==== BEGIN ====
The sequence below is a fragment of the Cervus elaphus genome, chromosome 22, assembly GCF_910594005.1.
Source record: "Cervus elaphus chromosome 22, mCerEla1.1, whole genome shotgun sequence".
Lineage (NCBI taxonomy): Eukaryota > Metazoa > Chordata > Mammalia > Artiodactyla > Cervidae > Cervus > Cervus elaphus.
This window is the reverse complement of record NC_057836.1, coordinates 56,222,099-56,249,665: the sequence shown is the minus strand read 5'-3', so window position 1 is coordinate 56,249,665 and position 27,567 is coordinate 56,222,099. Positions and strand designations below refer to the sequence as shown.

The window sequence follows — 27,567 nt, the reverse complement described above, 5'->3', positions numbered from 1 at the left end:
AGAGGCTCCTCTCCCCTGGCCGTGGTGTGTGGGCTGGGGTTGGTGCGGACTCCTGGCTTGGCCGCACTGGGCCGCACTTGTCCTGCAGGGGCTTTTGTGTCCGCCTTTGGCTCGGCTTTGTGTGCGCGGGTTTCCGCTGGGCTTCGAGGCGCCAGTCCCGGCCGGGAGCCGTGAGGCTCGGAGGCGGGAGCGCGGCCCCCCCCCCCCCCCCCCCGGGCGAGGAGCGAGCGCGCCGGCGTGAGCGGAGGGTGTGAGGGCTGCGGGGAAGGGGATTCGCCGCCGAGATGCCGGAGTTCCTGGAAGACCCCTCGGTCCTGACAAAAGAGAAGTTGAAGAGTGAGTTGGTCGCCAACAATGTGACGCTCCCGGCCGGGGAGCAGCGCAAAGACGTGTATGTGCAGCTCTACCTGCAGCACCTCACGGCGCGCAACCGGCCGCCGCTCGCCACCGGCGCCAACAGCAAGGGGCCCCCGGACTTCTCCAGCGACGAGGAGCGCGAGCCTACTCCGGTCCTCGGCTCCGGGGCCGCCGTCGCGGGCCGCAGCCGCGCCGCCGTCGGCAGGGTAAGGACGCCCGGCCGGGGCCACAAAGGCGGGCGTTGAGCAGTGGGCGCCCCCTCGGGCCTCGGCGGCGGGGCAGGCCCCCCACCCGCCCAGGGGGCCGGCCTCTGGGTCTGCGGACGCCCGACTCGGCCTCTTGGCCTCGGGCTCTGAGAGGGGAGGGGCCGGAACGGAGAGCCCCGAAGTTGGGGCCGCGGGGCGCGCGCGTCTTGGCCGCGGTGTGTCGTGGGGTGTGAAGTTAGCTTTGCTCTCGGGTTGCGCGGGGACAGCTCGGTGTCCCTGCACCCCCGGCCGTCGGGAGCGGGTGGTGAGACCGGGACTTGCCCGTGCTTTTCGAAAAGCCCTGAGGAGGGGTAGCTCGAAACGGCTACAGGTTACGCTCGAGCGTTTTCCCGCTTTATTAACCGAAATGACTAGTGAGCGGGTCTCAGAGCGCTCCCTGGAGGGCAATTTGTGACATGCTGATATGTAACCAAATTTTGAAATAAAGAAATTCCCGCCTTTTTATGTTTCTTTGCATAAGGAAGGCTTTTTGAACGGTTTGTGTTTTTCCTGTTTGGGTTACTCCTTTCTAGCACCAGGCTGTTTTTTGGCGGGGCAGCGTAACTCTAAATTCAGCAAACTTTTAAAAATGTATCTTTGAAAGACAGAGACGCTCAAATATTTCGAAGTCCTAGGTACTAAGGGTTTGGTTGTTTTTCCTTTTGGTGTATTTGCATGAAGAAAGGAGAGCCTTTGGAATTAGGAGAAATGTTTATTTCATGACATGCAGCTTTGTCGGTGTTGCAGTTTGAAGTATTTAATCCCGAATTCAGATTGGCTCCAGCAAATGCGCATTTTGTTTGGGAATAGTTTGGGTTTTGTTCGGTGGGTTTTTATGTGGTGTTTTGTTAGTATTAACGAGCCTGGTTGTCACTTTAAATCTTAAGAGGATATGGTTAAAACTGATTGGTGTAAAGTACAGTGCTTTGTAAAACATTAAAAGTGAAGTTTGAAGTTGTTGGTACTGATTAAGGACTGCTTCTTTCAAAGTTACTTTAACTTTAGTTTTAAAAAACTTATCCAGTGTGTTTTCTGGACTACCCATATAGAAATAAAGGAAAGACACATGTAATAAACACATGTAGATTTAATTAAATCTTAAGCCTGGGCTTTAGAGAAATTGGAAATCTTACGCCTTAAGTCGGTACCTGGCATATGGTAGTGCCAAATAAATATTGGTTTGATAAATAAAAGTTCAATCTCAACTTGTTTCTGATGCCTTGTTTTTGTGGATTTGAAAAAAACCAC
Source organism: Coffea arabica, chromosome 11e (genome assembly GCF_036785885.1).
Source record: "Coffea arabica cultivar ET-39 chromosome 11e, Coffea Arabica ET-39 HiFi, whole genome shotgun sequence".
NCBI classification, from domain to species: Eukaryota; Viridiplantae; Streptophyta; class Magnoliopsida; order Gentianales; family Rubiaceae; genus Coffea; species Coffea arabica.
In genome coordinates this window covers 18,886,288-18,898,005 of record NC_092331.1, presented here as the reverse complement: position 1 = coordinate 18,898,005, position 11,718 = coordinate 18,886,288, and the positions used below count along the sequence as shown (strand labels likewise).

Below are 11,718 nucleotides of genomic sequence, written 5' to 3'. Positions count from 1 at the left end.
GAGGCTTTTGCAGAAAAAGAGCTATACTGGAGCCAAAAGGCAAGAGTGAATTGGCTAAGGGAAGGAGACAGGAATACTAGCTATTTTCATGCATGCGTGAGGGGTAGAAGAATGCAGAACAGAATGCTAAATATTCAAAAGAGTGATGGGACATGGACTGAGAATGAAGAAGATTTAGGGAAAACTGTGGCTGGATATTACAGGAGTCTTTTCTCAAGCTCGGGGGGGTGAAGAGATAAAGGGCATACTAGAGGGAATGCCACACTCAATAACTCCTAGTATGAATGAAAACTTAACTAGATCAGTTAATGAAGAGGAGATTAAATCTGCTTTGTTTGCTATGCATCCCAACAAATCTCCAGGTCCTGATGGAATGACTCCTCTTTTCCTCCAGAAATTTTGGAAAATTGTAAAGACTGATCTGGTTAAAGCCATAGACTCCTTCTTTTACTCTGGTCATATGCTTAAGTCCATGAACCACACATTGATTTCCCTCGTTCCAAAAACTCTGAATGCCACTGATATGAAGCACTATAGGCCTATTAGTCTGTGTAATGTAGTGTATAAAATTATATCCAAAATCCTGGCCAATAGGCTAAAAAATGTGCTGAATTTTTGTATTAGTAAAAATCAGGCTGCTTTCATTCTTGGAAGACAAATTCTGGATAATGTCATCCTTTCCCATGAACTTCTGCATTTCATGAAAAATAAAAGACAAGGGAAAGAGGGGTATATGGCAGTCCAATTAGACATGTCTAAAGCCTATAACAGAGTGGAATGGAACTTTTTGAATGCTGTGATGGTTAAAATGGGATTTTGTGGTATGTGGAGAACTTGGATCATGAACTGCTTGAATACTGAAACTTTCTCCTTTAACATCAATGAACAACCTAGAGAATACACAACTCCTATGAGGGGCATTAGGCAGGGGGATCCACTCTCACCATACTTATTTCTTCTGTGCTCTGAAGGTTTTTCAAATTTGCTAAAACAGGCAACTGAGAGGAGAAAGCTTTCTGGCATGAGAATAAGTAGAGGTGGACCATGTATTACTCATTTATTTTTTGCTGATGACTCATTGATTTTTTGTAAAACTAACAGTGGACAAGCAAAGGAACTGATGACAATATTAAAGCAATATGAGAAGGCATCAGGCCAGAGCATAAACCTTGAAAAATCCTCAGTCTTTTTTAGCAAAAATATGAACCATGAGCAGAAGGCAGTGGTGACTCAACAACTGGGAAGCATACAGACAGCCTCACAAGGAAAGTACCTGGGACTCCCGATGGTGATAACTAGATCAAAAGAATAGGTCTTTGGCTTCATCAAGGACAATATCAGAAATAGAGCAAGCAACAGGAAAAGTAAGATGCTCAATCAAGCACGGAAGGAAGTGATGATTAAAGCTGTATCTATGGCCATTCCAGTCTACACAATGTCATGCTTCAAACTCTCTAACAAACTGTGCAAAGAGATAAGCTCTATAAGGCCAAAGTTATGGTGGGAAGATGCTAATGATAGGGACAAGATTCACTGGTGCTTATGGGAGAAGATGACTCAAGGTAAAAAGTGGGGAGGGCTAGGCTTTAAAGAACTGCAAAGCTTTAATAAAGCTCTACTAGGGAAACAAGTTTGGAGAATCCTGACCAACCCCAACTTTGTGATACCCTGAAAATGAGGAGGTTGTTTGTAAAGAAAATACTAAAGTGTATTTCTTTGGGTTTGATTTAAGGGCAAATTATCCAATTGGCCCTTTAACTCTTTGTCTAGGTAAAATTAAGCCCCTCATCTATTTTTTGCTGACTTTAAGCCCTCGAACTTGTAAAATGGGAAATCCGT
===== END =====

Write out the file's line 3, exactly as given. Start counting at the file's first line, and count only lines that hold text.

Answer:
Lineage (NCBI taxonomy): Eukaryota > Metazoa > Chordata > Mammalia > Artiodactyla > Cervidae > Cervus > Cervus elaphus.